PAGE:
On the web this issue complicates things. We are trying to predict the outcome of our website, a complex being that exists to do lots (even things that your website was not created for).

So if it is unlike you other channels where a visit and outcome is fairly easily identifiable at the highest level then how do you Mine and Predict?

I have often stressed the importance of measuring Primary Purpose because of the power that comes from real understanding of why people visit the website. Two things connected to Primary Purpose mess up your Mining and Prediction efforts:

1) You don't know all of the primary purposes (click here to find out how you can find out).
2) It is incredibly difficult to take your massive collection of clicks and visits and then assign them into each primary purpose bucket and then predict on top of that.

3) See below.

#4 Multiple Visit Behavior:

multi taskingThis really screws things up. You can predict frames of minds (primary purpose) when you send people pieces of mail. You can predict what people want/think when they want into your supermarket / store. You can make up even more examples of things we all analyze and Mine and Predict.

It is a pain to go to a store and then go there six more times. On the web this is trivial. Hardly any website converts in one visit.

It is also a pain to go to the store for every problem you have or every question you have. On the web this is trivial. You can have the same person come to your website as a different persona many times to solve a different issue.

The question as you get ready to analyze your multi terabyte database is: How can you isolate this behavior in your clicks? With how much confidence?

On paper it sounds easy but in practice it is incredibly hard to accommodate for multiple visit behavior, even if you have nixed the problem of collecting data accurately for each person and for each of their visits.

missing keys

#5 Missing Primary Keys, Data Silos, Lack of Holistic Datasets:

One way to get better at prediction is to take you data out of the web analytics silos and merge it with other sets of customer data in your company (stores and supermarkets, phone channels, others). If you knew all the costumer touch points and had merged the data then it gets much much easier to understand current behavior and predict future behavior and outcomes.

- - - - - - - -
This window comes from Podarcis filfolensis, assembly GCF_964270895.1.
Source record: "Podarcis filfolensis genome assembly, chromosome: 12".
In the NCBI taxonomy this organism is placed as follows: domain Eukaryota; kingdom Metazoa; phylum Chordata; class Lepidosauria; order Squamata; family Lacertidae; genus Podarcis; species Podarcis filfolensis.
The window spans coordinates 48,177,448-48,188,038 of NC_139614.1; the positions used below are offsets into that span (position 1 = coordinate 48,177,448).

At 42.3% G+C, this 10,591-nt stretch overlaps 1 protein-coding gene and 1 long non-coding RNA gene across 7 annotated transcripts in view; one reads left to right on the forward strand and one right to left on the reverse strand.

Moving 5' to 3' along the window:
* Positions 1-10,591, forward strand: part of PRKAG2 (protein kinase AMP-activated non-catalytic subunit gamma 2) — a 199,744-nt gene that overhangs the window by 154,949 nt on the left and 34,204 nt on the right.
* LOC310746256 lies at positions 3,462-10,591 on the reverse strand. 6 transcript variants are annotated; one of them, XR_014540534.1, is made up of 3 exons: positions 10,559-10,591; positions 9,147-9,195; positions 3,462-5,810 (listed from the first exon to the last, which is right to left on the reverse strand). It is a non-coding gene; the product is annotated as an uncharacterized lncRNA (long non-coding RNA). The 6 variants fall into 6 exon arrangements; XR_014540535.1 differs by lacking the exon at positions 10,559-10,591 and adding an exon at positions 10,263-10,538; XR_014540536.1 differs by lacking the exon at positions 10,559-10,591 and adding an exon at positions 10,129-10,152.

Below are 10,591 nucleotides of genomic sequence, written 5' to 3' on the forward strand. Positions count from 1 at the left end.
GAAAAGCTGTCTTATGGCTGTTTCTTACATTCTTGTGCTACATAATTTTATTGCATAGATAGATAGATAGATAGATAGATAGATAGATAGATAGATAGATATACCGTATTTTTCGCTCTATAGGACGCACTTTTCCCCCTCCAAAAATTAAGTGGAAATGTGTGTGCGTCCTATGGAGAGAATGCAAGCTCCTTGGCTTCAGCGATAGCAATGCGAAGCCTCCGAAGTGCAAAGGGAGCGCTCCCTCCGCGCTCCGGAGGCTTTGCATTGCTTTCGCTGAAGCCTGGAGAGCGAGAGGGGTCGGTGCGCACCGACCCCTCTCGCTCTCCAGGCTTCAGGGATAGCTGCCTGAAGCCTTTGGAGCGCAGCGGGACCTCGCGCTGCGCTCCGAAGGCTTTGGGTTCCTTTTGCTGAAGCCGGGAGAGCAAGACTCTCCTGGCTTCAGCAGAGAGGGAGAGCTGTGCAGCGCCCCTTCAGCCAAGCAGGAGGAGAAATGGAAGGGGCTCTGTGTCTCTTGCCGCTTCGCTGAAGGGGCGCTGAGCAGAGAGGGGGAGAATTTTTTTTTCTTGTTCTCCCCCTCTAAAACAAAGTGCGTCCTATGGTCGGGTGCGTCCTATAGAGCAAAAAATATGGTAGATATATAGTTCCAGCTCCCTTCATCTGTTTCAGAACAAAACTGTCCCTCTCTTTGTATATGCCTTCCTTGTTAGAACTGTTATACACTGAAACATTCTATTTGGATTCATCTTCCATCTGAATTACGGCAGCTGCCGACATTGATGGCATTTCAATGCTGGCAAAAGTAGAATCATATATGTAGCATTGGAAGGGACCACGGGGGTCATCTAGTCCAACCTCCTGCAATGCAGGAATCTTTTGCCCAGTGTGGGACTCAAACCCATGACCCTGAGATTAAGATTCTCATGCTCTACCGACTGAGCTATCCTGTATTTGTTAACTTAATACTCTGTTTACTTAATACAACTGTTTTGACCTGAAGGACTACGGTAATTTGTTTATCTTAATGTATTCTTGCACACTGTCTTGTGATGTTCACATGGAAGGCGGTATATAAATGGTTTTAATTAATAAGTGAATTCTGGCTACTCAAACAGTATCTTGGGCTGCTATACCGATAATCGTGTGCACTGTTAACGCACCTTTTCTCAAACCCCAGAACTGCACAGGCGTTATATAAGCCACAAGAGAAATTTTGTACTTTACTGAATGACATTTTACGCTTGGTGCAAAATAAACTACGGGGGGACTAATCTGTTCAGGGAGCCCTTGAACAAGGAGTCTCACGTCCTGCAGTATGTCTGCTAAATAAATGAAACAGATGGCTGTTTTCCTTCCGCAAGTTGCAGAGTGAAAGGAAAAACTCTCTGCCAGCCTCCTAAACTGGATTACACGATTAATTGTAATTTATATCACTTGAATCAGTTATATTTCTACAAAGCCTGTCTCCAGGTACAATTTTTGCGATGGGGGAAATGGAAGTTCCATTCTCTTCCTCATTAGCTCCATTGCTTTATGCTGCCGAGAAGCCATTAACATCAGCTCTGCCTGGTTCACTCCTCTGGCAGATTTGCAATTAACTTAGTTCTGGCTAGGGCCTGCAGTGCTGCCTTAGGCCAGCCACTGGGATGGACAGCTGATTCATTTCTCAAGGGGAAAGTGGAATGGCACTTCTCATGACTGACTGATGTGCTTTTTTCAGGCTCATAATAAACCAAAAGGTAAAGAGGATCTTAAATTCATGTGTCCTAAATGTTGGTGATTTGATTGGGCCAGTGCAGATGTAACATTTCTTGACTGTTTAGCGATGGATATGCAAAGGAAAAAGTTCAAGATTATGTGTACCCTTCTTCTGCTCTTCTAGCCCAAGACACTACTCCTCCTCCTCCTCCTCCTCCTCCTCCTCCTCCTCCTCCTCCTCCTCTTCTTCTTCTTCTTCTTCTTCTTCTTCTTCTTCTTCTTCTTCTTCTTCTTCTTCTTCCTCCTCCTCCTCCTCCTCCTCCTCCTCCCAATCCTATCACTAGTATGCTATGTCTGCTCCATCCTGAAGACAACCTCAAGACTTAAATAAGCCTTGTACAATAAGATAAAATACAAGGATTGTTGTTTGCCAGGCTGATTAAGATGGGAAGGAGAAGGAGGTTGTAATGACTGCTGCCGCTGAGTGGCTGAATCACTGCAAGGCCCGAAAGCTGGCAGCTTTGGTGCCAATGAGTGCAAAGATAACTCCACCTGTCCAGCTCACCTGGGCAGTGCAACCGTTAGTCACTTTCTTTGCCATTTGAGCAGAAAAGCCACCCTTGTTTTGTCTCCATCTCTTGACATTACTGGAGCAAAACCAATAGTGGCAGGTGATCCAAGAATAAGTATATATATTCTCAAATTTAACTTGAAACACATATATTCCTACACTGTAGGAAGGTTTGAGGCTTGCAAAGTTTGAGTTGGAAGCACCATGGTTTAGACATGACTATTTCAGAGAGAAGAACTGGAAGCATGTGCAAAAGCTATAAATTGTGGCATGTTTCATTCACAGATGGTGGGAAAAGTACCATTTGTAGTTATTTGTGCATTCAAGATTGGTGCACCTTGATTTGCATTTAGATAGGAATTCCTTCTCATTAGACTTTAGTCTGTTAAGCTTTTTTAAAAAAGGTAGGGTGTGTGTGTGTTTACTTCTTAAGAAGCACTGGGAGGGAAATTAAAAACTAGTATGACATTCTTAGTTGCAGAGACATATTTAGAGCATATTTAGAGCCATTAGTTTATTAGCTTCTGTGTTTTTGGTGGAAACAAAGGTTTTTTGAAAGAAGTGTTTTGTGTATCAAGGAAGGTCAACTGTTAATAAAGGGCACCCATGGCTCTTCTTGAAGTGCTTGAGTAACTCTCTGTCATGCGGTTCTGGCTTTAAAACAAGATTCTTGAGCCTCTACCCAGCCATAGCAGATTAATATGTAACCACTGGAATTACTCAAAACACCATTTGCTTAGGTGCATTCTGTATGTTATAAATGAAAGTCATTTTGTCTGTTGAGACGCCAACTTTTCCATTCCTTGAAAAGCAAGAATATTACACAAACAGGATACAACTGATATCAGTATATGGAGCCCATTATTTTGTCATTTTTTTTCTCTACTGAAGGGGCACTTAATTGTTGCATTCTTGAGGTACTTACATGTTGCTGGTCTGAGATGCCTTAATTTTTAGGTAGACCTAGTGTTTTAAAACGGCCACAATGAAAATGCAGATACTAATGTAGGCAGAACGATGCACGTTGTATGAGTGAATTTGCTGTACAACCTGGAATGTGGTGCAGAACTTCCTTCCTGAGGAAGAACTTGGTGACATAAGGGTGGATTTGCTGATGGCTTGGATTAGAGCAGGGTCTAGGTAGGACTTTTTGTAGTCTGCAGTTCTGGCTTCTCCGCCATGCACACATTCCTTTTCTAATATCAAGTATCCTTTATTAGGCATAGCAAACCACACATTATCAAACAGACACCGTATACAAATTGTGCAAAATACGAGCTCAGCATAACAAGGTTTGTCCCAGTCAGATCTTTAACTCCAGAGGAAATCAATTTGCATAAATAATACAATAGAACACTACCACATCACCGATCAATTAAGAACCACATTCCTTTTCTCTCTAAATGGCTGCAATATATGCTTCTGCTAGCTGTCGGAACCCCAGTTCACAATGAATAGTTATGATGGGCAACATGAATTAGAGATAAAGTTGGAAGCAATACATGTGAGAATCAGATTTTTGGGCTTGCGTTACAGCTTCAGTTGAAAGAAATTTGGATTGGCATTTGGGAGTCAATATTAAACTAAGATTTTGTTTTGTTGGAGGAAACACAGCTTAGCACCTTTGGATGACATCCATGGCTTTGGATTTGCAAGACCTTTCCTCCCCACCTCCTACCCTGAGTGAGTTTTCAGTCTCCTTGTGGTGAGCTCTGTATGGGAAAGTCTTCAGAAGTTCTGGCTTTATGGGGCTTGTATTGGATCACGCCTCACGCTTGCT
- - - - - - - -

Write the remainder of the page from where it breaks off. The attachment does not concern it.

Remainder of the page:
This nirvana scenario is crushed by a couple of rather rotten tomatoes.

We are all familiar with untagged campaigns and pages. We also know that the url parameters don't always work in helping us collect data. The issue that causes more problems is the fact most companies don't quite put the forethought required to create the right "primary keys" that will allow data from different channels to be hooked up together.

There are even problems with name and address and phone numbers collected and stored differently, causing both a data reconciliation nightmare but specific to this post causing major challenges in analyzing outcomes.

For data mining and predictive analytics to yield positive ROI your company will have to put a lot of forethought into the process of data collection and storage across channels and in the deep bowels of your web / erp / crm systems. If that action item is not marked completed then it is optimal to focus on that first before cutting a chq for tools / people to do Mining and Predictions.

rapid change

#6 Massive Pace of Change on the Web:

Sure Google, Yahoo, Cnn, Craigslist, Amazon, Ebay, New York Times are always going to be there. It might even seem like things never change.

Unfortunately for you and I the game is not quite the same. The web is constantly changing. The way people experience it, the way people compete, the way people read and recommend and buy, the way everything happens.

Doing mining and predictive analytics on past behavior requires a certain amount of "stability" about your future (customers, business, outcomes etc etc). But if the "environment" changes too much, or even enough, then your predictions on past behavior will have only tiny chances of success.

For now this is perhaps one of the biggest challenges to Analysts and Statisticians who are working hard to get some of the traditional mining and predictive algorithms to work on our web data.

fortune cookie

The Wikipedia article on Predictive Analytics ends with this statement:

"Predictive analytics adds great value to a businesses decision making capabilities by allowing it to formulate smart policies on the basis of predictions of future outcomes. A broad range of tools and techniques are available for this type of analysis and their selection is determined by the analytical maturity of the firm as well as the specific requirements of the problem being solved."

I'll leave that thought with you and stress that you consider:

1] maturity of your firm

2] requirements of the problem you are solving

3] the six items mentioned in this post and weather

4] you fixed all the "low hanging fruit"?

Ok now its your turn.

What do you all think? Do you agree this is hard? Perhaps you have already subdued this tough problem? Perhaps there is a flaw in my hypothesis?

Please share your tips, tricks, war stories, critique, brickbats via comments.

[Like this post? For more posts like this please click here, if it might be of interest please check out my book: Web Analytics: An Hour A Day.]